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Chicken Run

15 Feb News | Comments
Chicken Run
 

By Michael Yockel

Seated behind the wheel of his golf cart, whose windshield has been playfully stenciled with the words lilly’s layers’ limo, David Smith conducts a fact-drenched tour of Springfield Farm, his 67- acre spread in Sparks, where four flocks of egg- laying, free-range chickens now range freely over snow-covered ground. He parks the golf cart, steps over the mildly electrified fence–a deterrent for hungry foxes–that encloses the quarter-acre area that a group of reddish-brown “layers” calls home, strides by several of the oblivious animals standing on one leg, and raises free-range layers at Springfield enters a henhouse, his whys-and-wherefores dissertation of the Springfield operation pouring forth in nonstop rat-a-tat-tat style.

“The numbers of eggs a chicken lays–and the rate at which they lay–is determined by heat and light,” Smith, 61, explains, as birds peer at him from the ground, from open nesting cubicles, and from perches in the rafters. “Light serves the function of keeping them alert, just as it does us. Keeps them active. The more active they are, the more they eat. The more they eat, the more eggs they produce.”

At Springfield that translates to an average of 240 eggs–large and lovely brown eggs that lie scattered hither and yon around the henhouse–per hen annually. In June, when the days are long, one of his hens lays an egg about every 26 hours; this time of year a hen cranks out one every 60 to 70 hours. By contrast, a layer at a commercial operation– confined in what Smith terms a “concentration-camp environment,” in which chickens are stressed to produce, produce, produce until they drop–is expected to pop out 300 eggs each year. Utterly sapped, entire flocks of those hens are replaced with fresh recruits, the old hens rendered for use by soup companies.

Smith’s hens enjoy a considerably longer, healthier, ambulatory life, laying eggs for two to two-and-one-half seasons. “At the end of a year of laying, they take a paid vacation,” he notes, resting for 60 to 90 days at what he terms the farm’s “spa.” During its second season a Springfield hen will produce only 200 eggs. Retired from service, they are slaughtered and sold as “stewing hens” at $6.50 each. Local restaurateurs buy them; in fact, one already has reserved Smith’s entire flock of “black” chickens.

While alive the chickens are “moved around in a controlled, grazing paddock,” Smith continues, participating in what amounts to a game of animal musical chairs. To start, larger, four-legged animals–first, horses or cows, followed by sheep or goats–mow the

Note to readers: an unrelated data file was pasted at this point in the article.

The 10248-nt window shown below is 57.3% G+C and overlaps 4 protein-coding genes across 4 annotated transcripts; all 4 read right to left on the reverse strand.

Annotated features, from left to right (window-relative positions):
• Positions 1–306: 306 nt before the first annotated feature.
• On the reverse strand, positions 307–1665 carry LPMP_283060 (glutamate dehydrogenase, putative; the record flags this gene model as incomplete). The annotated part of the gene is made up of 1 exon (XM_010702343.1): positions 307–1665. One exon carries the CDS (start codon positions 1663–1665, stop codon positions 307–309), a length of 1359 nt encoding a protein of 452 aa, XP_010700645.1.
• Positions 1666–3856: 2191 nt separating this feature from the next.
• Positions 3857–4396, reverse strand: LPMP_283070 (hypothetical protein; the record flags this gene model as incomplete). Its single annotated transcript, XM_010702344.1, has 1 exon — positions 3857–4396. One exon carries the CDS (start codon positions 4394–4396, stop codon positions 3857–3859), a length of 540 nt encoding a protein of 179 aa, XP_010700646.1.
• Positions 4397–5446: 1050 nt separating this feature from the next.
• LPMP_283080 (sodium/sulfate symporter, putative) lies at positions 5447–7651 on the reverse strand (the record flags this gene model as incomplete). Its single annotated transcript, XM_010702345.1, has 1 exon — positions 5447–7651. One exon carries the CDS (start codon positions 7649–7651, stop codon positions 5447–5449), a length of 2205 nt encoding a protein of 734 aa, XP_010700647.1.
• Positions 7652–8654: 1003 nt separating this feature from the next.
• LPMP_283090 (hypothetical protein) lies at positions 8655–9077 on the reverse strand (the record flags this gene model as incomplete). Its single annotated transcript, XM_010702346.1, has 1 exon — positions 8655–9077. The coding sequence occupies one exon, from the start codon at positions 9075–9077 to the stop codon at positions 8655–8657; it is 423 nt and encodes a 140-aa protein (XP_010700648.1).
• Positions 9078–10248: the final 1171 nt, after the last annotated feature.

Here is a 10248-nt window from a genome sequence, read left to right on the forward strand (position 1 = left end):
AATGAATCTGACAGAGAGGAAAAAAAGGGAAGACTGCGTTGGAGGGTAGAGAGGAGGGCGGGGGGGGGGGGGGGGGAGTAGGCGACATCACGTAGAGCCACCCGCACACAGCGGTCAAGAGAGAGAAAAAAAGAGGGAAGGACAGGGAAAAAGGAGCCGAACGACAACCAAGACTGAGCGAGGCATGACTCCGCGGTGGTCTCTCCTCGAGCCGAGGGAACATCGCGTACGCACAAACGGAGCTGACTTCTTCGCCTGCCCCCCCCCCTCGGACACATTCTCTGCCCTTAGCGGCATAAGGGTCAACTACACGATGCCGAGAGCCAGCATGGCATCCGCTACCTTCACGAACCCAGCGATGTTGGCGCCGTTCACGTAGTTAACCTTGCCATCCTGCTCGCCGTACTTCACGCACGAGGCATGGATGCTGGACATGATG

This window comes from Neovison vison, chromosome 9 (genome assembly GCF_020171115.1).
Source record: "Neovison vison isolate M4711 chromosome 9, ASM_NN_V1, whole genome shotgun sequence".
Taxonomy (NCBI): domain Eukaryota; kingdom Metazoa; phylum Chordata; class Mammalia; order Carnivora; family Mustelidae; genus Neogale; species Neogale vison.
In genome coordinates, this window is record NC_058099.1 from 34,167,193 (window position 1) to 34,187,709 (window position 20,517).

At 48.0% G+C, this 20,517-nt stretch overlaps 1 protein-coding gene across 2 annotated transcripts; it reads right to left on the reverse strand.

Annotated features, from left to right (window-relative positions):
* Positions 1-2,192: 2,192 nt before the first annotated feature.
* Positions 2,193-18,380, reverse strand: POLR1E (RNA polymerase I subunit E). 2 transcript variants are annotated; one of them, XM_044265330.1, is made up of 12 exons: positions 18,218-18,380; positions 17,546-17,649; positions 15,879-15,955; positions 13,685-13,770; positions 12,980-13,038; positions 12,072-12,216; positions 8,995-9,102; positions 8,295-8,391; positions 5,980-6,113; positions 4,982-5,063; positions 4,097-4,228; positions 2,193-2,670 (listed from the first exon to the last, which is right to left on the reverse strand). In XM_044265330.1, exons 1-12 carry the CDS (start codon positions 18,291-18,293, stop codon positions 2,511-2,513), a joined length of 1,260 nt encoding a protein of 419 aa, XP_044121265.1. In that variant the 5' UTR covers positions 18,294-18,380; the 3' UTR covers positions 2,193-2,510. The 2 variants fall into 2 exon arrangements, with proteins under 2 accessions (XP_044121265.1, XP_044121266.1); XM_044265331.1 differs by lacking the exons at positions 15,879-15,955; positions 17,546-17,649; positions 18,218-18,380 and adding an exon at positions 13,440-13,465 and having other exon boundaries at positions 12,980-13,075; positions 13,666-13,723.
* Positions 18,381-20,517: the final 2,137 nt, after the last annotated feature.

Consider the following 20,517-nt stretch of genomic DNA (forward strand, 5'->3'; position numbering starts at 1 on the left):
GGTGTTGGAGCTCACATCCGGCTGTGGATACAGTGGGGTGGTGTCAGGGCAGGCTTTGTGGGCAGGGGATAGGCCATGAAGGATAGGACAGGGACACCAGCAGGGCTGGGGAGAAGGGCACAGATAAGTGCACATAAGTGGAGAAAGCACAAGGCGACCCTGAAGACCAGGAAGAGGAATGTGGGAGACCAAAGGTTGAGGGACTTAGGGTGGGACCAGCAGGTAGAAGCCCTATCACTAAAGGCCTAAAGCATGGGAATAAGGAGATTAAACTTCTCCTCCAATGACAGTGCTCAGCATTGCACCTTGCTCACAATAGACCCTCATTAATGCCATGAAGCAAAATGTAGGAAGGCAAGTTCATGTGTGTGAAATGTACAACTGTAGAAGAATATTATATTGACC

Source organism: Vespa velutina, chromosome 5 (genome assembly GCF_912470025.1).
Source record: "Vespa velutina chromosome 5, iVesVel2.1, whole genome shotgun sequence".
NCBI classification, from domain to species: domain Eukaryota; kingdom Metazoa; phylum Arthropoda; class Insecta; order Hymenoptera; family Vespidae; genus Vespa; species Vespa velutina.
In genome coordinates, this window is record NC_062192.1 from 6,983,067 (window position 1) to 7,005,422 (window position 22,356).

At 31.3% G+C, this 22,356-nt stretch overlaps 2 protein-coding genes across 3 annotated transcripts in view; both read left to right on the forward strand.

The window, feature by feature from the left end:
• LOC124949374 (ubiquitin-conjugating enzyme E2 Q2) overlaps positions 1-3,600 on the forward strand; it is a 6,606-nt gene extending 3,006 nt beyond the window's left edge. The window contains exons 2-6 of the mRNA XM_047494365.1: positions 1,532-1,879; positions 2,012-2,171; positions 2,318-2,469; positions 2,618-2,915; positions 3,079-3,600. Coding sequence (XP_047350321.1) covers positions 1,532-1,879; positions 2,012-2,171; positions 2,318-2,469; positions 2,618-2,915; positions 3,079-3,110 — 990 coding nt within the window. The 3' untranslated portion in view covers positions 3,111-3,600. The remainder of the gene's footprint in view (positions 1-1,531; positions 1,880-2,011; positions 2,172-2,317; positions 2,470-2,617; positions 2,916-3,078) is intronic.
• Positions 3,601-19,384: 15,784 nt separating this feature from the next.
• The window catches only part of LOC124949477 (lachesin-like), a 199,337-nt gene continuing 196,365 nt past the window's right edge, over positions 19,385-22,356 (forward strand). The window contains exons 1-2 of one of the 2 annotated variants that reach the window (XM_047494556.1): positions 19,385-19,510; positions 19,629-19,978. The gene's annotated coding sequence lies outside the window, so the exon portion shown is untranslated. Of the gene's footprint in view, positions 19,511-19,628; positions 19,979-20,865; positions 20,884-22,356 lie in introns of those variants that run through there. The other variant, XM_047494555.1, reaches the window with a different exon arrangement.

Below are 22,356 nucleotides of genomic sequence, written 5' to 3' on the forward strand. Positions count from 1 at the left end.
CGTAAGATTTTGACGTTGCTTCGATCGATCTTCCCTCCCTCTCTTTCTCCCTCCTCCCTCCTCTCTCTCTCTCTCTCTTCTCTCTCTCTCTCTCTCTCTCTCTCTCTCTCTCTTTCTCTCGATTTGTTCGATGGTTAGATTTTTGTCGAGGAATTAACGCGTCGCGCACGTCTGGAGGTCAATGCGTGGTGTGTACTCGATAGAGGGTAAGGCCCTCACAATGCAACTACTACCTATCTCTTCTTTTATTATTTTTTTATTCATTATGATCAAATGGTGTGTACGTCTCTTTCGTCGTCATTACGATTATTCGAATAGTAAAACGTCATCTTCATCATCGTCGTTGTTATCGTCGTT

pasture. After they’ve completed their tasks, Smith introduces a flock of layers, who reside on this reservation, of sorts, for two weeks, at which point they proceed to another pre-grazed paddock–or what Smith kiddingly calls “a new salad bar.” After four months or so to let the land rest, back come the horses or cows, and the process begins anew.

Aside from the 2,200 layers, Springfield raises about 5,000 nonlaying chickens, 400 turkeys, 100 geese, 250 ducks each year, and four peafowl; in conjunction with other local farmers, who adhere to Springfield’s strict growing standards, it also rears 500 rabbits, 100 lambs, three dozen beef cattle, two dozen pigs, and a dozen goats. All naturally. “For us, ‘natural’ means the animals, to the greatest extent possible, are allowed access to the outside,” Smith says. “In fact, their food and water is outside, so they have to go out to get it.” As evidence, his layers have worn a path through the snow between their henhouse and their food and water troughs. “We use no chemicals or fertilizers on the ground. No antibiotics or growth stimulants or chemicals of any sort in the animals’ feed.”

Smith inaugurated the free-range operation in 2000 after a 23-year career in the U.S. Army–he retired with the rank of lieutenant colonel–followed by 10 years in Europe and the Middle East working for a marketing firm. He grew up on the Springfield property, which, he reckons, has been in his family anywhere from 12 to 17 generations. Currently the operation employs only immediate family members: David and his wife, Lilly–that’s her name stenciled on the layers’ limo–plus their two daughters and their four kids, all of whom live on-site.

Springfield makes 35 percent to 40 percent of its egg and meat sales to individuals who buy either directly from the farm, through a Community Supported Agriculture program, or at the weekly May through October Hunt Valley farmers’ market. Nineteen local restaurants account for the remainder of the farm’s sales, from Common Ground and Golden West Café in Hampden to pricier spots such as Charleston at Inner Harbor East and Gertrude’s at the Baltimore Museum of Art.

Smith contends that he keeps egg and meat prices as affordable as possible, comparable to–or lower than–those charged by “upscale supermarkets” such as Eddie’s and Graul’s. For example, he says he regularly sees “large” natural or organic eggs retail for $3.50 or $3.60 per dozen. Springfield charges $2.75 for its large, free-range natural eggs, with its “jumbos” going for $3.25. “But when we talk a jumbo,” Smith almost exclaims, his demonstrated penchant for well-organized facts and figures overwhelming him, “it’s a humongous egg. You can’t find eggs like that in a grocery store!”